You've already started watching Creating Numbers: Part 1
There are several ways to define a number in JavaScript. In this video we take a look at the syntax for creating several types of numbers in JavaScript.

0:00
[? Music ?] [Treehouse]

0:08
Numbers are an important part of any program,

0:10
and JavaScript makes it really easy to work with numbers.

0:13
In this video, we'll see how to define our numbers in our JavaScript programs.

0:18
Now we'll be learning about numbers in JavaScript.

0:20
I have the basic HTML and JavaScript page set up that we've been using

0:24
in the previous videos set up right now,

0:26
so we have an index.html file,

0:29
and at the bottom we have a script with the source of numbers.js.

0:34
This numbers.js file is where we'll be experimenting with numbers in JavaScript.

0:39
Now, we've seen the basic usage of numbers in JavaScript before

0:43
while we learned Introduction to Programming and in some of our earlier videos.

0:47
What we're going to do now is take a more indepth look at JavaScript numbers

0:51
and the different ways we can create them and manipulate them.

0:54
Let's take a look at the different ways we can create numbers.

0:57
The basic way of creating a JavaScript number is typing in

1:00
decimal numbers 0 through 9 to represent your number.

1:03
Let's store a number in a variable called "a,"

1:07
and let's just make the number 11.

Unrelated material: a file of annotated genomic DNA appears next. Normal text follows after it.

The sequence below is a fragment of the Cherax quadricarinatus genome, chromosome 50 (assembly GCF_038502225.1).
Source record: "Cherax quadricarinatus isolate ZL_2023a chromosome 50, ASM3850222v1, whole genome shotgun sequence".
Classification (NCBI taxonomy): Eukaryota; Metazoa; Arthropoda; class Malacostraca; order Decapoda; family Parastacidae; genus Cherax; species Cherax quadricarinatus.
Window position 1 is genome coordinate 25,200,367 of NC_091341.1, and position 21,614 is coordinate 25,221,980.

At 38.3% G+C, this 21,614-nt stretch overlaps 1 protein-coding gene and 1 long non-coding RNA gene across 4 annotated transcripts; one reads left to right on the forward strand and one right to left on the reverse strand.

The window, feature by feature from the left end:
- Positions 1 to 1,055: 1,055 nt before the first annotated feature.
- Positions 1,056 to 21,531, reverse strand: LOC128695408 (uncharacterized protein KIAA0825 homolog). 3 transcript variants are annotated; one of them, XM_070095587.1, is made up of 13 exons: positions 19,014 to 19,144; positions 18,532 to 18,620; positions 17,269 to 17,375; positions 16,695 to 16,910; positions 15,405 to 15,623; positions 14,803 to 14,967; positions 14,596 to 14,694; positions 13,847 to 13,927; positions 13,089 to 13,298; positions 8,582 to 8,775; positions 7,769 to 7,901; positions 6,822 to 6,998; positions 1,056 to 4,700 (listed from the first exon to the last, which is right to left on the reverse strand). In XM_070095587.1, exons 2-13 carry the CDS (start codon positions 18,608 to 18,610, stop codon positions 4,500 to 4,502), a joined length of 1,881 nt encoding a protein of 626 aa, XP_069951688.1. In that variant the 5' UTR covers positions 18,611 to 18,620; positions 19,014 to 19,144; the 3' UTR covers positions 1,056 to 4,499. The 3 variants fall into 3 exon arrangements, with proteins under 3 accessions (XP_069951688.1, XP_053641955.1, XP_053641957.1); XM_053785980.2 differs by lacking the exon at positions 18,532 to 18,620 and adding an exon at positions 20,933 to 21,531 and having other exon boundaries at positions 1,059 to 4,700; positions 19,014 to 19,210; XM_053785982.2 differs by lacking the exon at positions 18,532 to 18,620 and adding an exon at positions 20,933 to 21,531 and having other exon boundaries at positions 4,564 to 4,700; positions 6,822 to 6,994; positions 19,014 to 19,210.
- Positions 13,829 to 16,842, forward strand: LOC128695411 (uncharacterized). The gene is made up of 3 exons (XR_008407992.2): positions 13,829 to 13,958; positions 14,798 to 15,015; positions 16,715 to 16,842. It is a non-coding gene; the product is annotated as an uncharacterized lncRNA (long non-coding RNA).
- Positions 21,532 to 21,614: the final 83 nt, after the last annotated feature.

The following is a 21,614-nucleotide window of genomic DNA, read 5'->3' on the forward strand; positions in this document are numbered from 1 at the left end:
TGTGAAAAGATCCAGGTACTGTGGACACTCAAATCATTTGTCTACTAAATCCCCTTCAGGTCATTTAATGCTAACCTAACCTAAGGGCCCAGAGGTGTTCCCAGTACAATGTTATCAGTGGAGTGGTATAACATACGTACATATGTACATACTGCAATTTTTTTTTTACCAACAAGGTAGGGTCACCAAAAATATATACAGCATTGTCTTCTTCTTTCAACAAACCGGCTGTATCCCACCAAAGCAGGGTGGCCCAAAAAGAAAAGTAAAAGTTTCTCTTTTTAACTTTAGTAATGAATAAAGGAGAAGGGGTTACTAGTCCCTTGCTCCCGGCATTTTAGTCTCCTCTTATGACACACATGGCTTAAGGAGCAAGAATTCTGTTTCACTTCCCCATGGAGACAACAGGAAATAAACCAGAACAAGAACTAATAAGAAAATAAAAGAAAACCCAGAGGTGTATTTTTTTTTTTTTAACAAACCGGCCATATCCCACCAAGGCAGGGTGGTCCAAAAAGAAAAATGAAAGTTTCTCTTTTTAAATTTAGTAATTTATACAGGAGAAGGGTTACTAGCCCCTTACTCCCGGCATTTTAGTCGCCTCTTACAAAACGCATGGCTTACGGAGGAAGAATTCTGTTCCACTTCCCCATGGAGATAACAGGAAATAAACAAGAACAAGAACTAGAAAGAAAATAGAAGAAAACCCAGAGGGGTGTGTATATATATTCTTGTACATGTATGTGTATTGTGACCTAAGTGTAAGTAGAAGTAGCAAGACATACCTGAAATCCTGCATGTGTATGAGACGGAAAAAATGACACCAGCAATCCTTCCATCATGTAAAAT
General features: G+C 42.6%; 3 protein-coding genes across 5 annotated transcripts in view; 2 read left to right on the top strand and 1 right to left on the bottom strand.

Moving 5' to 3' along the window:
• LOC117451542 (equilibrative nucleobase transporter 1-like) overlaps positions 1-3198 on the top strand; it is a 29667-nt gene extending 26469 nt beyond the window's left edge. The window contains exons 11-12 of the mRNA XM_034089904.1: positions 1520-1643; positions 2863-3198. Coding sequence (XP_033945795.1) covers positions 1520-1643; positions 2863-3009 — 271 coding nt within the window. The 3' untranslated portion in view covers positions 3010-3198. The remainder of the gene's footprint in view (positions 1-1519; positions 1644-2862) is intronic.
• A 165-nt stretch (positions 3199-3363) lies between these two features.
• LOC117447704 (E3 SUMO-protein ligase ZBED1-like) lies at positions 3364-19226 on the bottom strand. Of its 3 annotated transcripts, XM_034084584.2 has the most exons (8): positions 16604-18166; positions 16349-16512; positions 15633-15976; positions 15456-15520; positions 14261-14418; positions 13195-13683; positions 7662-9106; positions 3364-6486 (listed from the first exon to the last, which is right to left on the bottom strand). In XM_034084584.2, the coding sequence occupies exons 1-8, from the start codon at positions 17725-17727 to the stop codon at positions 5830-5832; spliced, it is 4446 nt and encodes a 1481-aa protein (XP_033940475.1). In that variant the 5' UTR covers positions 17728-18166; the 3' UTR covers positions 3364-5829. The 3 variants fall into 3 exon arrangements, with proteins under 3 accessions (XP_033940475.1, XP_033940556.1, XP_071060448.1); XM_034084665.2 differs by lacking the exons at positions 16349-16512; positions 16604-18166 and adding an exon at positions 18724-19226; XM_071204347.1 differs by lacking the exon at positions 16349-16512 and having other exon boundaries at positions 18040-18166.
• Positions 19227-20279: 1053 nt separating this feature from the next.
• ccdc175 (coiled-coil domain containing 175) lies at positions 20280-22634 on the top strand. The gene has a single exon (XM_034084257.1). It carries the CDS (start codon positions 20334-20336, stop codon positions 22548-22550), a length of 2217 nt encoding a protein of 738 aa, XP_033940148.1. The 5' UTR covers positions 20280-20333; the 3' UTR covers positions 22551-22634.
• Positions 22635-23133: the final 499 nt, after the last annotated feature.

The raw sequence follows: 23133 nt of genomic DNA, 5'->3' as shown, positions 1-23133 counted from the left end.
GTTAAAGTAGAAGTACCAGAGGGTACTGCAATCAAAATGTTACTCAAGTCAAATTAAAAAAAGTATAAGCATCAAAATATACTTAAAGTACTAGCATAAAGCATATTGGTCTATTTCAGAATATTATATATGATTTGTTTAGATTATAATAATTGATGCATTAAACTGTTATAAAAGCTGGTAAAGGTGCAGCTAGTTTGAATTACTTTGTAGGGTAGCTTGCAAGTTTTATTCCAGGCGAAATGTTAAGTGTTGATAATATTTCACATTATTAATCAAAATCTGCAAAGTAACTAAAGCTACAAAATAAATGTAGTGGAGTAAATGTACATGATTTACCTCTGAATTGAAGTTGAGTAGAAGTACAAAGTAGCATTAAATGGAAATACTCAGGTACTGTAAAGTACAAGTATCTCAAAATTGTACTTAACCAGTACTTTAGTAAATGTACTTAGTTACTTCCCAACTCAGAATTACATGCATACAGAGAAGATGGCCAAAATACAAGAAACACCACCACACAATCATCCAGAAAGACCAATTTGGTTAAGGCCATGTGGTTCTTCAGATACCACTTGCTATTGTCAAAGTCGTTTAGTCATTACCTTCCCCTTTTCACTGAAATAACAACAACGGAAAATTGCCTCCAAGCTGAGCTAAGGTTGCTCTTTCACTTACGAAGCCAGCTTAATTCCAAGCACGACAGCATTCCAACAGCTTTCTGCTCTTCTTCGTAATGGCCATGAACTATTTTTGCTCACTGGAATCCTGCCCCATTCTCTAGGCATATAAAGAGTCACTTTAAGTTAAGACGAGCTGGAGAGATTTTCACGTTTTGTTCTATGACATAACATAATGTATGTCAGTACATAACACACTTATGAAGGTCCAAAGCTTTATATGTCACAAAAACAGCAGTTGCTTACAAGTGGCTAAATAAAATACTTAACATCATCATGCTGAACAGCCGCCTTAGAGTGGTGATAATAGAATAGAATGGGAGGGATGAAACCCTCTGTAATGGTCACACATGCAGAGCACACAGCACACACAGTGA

1:10
This is the simplest way we can create a number in JavaScript.

1:13
We simply type in the number 11, and that number is now stored in our variable.

1:19
We could create a negative number by simply prepending a minus sign

1:24
to the beginning of our number and then typing in

1:27
our digits as usual, so 123 can be represented by 1, 2, 3.

1:33
And if we save it out and go to our page,

1:35
we can refresh it, and we can inspect the different numbers.

1:38
For instance, a was the number 11,

1:40
and b was the number 123.

1:44
That's pretty easy.

1:48
What we see now is an example of whole numbers.

1:54
We could also use the decimal point to create numbers

1:56
of arbitrary precision past the decimal point.

1:59
Let's create variable c,

2:03
and if we wanted to represent the number 1.5, the way we would do that

2:07
is by typing "1.5," and we can add more numbers to that.

2:12
For instance, we can make d = 123.456 or 789.

2:20
If we go back to our page and we check out the numbers c and d,

2:25
we have the numbers 1.5 and 123.456789.

2:31
There is a very important detail when considering

2:34
these floating point numbers versus these whole numbers.

2:38
In some languages, when we represent a whole number

2:41
or represent a number with a decimal place,

2:43
they're actually represented by different types of numbers.

2:47
For instance, in some languages, a whole number would be considered an integer,

2:51
or an int, and a number with a decimal point

2:54
would be a floating point number, meaning it has some arbitrary

2:58
precision past the decimal point.

3:00
But in JavaScript, however, there's only 1 type of number,

3:03
so even though the number 11 looks like it's only a whole number,

3:07
it's really 11.0.

3:10
Now, this has some implications, because in some languages,